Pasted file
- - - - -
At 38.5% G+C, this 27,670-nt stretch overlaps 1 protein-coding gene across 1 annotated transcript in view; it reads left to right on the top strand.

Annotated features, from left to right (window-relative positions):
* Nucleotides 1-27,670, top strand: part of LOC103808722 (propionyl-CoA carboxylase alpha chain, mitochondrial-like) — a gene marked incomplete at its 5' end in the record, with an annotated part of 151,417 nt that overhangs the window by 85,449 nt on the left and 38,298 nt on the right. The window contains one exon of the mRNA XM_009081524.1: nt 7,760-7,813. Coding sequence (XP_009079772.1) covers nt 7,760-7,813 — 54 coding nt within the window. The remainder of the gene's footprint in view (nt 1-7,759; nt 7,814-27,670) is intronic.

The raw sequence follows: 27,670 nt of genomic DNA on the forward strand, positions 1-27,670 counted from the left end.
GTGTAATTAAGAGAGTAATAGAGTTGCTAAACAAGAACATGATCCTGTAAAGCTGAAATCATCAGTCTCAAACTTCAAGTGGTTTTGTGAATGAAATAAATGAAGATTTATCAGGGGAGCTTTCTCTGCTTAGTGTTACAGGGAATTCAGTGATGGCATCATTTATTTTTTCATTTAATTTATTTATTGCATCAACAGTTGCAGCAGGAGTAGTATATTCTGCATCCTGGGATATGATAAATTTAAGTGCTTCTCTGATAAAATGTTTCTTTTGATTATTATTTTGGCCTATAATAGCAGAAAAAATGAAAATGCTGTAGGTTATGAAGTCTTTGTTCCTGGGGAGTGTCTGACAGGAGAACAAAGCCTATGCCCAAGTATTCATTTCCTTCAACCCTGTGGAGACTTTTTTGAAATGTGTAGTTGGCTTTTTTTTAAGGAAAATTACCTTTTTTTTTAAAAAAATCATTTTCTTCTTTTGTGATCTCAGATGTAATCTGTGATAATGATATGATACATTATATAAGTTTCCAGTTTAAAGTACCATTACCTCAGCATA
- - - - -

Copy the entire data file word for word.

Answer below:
At 38.5% G+C, this 27,670-nt stretch overlaps 1 protein-coding gene across 1 annotated transcript in view; it reads left to right on the top strand.

Annotated features, from left to right (window-relative positions):
* Nucleotides 1-27,670, top strand: part of LOC103808722 (propionyl-CoA carboxylase alpha chain, mitochondrial-like) — a gene marked incomplete at its 5' end in the record, with an annotated part of 151,417 nt that overhangs the window by 85,449 nt on the left and 38,298 nt on the right. The window contains one exon of the mRNA XM_009081524.1: nt 7,760-7,813. Coding sequence (XP_009079772.1) covers nt 7,760-7,813 — 54 coding nt within the window. The remainder of the gene's footprint in view (nt 1-7,759; nt 7,814-27,670) is intronic.

The raw sequence follows: 27,670 nt of genomic DNA on the forward strand, positions 1-27,670 counted from the left end.
GTGTAATTAAGAGAGTAATAGAGTTGCTAAACAAGAACATGATCCTGTAAAGCTGAAATCATCAGTCTCAAACTTCAAGTGGTTTTGTGAATGAAATAAATGAAGATTTATCAGGGGAGCTTTCTCTGCTTAGTGTTACAGGGAATTCAGTGATGGCATCATTTATTTTTTCATTTAATTTATTTATTGCATCAACAGTTGCAGCAGGAGTAGTATATTCTGCATCCTGGGATATGATAAATTTAAGTGCTTCTCTGATAAAATGTTTCTTTTGATTATTATTTTGGCCTATAATAGCAGAAAAAATGAAAATGCTGTAGGTTATGAAGTCTTTGTTCCTGGGGAGTGTCTGACAGGAGAACAAAGCCTATGCCCAAGTATTCATTTCCTTCAACCCTGTGGAGACTTTTTTGAAATGTGTAGTTGGCTTTTTTTTAAGGAAAATTACCTTTTTTTTTAAAAAAATCATTTTCTTCTTTTGTGATCTCAGATGTAATCTGTGATAATGATATGATACATTATATAAGTTTCCAGTTTAAAGTACCATTACCTCAGCATA